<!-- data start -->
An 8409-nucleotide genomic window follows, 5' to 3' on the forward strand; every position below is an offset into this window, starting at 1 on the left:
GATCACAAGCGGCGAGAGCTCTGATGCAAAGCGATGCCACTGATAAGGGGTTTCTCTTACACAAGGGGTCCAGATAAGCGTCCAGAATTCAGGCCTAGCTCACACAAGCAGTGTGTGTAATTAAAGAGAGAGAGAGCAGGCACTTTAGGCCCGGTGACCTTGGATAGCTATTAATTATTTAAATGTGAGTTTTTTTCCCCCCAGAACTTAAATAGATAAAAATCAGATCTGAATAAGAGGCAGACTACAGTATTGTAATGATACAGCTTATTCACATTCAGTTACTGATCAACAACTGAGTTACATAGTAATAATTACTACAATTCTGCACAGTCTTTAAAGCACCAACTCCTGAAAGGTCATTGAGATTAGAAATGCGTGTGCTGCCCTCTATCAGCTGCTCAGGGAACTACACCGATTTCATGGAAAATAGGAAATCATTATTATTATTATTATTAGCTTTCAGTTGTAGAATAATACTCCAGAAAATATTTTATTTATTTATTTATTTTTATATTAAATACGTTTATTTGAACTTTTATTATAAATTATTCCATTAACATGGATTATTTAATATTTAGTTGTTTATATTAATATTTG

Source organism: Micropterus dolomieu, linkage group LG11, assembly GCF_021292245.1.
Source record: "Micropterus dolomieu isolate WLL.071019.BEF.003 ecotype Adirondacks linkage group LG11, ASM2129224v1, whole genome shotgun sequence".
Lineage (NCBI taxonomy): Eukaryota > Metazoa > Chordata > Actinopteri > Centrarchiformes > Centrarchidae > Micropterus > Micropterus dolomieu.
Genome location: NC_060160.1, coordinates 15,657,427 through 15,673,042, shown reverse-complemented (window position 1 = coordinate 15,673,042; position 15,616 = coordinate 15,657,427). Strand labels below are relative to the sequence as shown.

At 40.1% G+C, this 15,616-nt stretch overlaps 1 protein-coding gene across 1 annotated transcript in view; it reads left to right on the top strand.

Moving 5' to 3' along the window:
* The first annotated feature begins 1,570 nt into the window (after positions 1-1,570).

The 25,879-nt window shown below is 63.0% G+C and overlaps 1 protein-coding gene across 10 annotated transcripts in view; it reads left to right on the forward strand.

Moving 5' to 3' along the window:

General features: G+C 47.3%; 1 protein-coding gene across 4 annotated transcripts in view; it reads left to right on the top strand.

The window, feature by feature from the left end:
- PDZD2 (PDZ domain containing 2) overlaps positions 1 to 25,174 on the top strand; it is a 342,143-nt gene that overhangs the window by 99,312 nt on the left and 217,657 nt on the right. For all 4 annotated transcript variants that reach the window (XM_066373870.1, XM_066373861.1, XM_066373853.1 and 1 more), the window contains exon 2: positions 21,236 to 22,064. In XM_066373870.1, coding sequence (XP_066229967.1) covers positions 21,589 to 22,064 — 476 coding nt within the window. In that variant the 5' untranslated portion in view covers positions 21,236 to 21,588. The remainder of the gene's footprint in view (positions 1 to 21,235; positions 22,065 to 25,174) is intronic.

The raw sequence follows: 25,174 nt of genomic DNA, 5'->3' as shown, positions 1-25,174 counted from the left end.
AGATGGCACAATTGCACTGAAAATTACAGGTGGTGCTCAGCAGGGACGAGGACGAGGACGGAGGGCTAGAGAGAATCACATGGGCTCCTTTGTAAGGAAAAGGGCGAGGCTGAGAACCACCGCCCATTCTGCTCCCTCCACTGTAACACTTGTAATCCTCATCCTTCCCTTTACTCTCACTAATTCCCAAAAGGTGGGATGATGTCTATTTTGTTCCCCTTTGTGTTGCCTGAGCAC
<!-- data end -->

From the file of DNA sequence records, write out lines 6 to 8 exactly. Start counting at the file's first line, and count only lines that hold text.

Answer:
Genome location: NC_060160.1, coordinates 15,657,427 through 15,673,042, shown reverse-complemented (window position 1 = coordinate 15,673,042; position 15,616 = coordinate 15,657,427). Strand labels below are relative to the sequence as shown.

At 40.1% G+C, this 15,616-nt stretch overlaps 1 protein-coding gene across 1 annotated transcript in view; it reads left to right on the top strand.

Moving 5' to 3' along the window: